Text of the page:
Texas Plans to Execute Will Speer, a Faith Leader on Death Row, Despite Victim’s Sister’s Request for Clemency

Updated 10.27.23 Originally published 10.20.23


The Texas Court of Criminal Appeals stayed Will Speer’s execution yesterday, just hours before the scheduled execution, after his attorneys filed a petition alleging that prosecutors failed to disclose exculpatory evidence and presented false testimony at his trial and that his trial lawyers failed to present mitigating evidence about the physical and sexual abuse he suffered.

Texas plans to execute Will Speer next week despite pleas from the victim’s sole living relative and dozens of faith leaders calling on the State to spare Mr. Speer’s life so that he may continue his powerful ministry and teaching.

“In my heart, I feel that he is not only remorseful for his actions but has been doing good works for others and has something left to offer the world,” Sammie Gail Martin, sister of victim Gary L. Dickerson, said in a clemency application filed last week before the Texas Board of Pardons and Paroles. “I respectfully request that his sentence be changed to life in prison where hopefully he can continue to help others and make amends for his past crimes.”

Mr. Speer was selected as the first incarcerated faith-based coordinator for the Texas Department of Criminal Justice’s Faith-Based Program in June, after he graduated with honors because he demonstrated “a commitment to change that is readily observable to … peers, the unit chaplain, and Field Ministers.”

Based “on the belief that individuals, no matter their past, can change,” the program involves 20 to 30 hours per week of study and community discussion to help participants “reach a point in their lives where they are truly repentant for their actions, seek forgiveness, and find inner peace with God,” TDCJ Chaplain Joaquin Gay told the Chronicle.

Redemption for the “Irredeemable”

Will Speer was born in Houston to parents who were both suffering from drug addiction. His father beat his mother and threw her down stairs, and beat and humiliated Will. “He punished him for his bed-wetting, which persisted into his teenage years, by wrapping Speer’s urine-soaked underwear around his head and making him stand in a corner until it dried,” the Austin Chronicle reported.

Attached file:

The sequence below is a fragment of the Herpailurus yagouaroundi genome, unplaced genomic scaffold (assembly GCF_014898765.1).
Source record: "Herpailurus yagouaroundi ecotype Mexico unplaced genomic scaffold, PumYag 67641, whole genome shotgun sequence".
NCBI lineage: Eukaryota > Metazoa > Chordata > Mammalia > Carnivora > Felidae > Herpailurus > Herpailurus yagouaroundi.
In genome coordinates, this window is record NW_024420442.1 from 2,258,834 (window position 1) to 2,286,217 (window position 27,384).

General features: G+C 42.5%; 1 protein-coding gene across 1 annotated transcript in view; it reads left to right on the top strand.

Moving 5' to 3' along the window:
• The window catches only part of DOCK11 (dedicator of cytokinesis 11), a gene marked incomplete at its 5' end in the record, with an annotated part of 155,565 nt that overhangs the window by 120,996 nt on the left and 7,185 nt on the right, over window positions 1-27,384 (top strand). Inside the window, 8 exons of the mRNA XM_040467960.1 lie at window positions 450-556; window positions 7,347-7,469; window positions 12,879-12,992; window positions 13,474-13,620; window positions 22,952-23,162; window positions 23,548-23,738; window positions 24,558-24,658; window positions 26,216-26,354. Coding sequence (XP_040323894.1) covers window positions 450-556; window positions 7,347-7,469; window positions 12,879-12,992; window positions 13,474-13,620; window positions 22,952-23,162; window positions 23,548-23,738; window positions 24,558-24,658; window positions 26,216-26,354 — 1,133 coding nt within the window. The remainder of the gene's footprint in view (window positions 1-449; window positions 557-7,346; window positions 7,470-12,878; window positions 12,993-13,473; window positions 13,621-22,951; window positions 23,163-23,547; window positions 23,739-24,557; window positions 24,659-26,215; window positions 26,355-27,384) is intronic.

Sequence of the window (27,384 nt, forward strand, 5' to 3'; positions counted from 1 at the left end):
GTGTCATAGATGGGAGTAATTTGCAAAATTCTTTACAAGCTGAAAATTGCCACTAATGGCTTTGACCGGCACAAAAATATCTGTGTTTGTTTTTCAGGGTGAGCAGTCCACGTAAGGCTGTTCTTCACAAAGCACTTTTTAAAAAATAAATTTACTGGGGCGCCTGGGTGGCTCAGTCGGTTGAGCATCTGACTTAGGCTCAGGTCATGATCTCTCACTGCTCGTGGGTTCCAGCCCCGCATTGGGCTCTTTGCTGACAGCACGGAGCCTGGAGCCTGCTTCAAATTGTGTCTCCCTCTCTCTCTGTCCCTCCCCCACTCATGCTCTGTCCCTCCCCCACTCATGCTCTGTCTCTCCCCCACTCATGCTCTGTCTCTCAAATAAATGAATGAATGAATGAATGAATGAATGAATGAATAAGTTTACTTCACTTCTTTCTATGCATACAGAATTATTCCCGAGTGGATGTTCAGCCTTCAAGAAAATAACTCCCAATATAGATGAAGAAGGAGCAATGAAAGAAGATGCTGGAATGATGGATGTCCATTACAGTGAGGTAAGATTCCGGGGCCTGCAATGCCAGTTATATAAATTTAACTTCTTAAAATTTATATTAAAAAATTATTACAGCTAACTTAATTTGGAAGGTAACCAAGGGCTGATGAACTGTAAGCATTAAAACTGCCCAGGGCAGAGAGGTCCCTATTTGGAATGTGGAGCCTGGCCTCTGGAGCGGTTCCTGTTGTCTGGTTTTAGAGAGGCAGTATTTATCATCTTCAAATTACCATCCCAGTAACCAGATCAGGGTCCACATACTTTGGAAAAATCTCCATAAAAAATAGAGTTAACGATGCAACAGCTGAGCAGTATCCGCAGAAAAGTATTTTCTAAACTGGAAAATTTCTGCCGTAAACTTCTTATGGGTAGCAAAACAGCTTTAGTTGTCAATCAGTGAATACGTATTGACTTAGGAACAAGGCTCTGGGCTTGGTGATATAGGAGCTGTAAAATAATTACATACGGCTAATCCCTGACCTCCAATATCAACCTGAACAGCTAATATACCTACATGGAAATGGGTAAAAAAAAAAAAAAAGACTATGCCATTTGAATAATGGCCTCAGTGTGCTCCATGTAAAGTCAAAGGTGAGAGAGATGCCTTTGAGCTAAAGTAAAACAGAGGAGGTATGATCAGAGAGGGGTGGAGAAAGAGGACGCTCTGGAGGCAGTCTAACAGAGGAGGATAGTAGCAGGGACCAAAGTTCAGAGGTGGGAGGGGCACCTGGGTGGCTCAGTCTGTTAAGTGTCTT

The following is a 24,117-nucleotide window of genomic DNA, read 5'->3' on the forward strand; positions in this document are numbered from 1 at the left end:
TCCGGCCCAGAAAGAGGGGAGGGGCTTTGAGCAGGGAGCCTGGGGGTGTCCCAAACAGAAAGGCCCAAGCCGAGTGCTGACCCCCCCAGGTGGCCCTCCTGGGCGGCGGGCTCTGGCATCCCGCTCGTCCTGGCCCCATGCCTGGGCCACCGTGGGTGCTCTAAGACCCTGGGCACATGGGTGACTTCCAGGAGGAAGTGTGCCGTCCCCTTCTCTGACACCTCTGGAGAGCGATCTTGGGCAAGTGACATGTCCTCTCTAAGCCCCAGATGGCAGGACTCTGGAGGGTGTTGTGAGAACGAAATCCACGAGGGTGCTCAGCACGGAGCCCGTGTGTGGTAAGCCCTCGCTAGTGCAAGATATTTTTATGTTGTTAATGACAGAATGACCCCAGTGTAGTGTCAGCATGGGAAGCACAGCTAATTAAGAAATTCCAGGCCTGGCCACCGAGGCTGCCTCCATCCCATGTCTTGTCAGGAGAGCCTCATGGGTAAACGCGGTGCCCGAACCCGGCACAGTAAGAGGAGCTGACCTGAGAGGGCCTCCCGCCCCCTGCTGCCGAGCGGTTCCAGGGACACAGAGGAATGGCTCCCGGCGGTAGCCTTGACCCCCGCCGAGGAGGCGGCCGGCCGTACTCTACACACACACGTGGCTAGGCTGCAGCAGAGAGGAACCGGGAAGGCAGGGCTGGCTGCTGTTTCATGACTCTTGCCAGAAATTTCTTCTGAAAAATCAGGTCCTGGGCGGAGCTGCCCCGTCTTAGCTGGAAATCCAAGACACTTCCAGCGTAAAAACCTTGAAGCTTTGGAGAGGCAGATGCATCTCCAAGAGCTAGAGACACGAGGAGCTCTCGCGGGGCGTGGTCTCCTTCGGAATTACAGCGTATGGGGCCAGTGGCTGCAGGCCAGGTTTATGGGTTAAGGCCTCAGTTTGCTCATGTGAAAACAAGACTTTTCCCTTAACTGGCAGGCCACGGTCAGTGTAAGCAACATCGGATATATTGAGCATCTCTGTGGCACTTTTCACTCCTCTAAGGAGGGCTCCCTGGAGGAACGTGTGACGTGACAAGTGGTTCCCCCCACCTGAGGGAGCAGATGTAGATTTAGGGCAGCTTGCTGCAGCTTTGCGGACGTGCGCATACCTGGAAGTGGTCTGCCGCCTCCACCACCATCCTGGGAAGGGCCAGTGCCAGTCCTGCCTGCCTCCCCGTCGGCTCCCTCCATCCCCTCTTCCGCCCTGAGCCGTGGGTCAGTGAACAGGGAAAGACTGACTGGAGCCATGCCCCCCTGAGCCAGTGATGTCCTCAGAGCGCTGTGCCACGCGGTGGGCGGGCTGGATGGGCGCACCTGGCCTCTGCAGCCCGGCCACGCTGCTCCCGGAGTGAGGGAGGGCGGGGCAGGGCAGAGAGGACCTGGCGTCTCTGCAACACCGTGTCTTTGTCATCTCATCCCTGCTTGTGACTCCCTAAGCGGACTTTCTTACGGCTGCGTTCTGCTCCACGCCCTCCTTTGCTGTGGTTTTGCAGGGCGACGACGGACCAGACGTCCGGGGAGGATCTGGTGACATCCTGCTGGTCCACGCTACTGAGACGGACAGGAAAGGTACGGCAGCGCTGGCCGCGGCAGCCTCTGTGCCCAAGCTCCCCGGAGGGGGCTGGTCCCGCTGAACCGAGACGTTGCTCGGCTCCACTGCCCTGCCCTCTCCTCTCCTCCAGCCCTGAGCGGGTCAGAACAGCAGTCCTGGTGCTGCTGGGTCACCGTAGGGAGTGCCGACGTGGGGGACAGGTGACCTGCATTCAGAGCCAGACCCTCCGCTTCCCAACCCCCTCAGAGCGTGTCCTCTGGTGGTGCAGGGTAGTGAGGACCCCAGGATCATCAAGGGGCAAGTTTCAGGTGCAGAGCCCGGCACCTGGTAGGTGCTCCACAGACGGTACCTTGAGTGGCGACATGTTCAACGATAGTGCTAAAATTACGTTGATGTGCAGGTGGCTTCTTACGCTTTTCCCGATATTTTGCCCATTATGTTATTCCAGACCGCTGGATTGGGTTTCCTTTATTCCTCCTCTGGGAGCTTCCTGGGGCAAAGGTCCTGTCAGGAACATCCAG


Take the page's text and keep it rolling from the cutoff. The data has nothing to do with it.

Will’s stepfather was even worse, according to the Chronicle. He degraded Will, who was held back in school due to learning disabilities, as fat, worthless, and “retarded,” and whipped, stomped, and burned Will with cigarettes. Will’s stepfather was sentenced to life in prison after he shot Will’s mother three times in the head.

During this period of brutal attacks by his stepfather, Will was also being sexually abused by a neighbor, the Chronicle wrote. His mother sent him to live with his father when he was 15, but “his father pressured him to inject meth and cocaine and to watch pornography with him,” according to the Chronicle. “He accused his son of stealing his drugs and slammed him so hard against the wall of his home that the Sheetrock was crushed and outlined in blood.”

The Chronicle reports that Will went back to Houston, where he was so desperate to belong that when a friend asked him to kill another friend’s father, he did.

Will was only 16 but he was tried in adult court and sentenced to life imprisonment in an adult prison, where the teen was targeted for abuse, as vividly described by the Chronicle:

He was beaten until bruises and cuts covered his body. Inmates wrapped toilet paper around his feet as he slept and lit it on fire, causing second-degree burns. He had part of an ear bitten off and spent three weeks in the hospital, receiving multiple surgeries.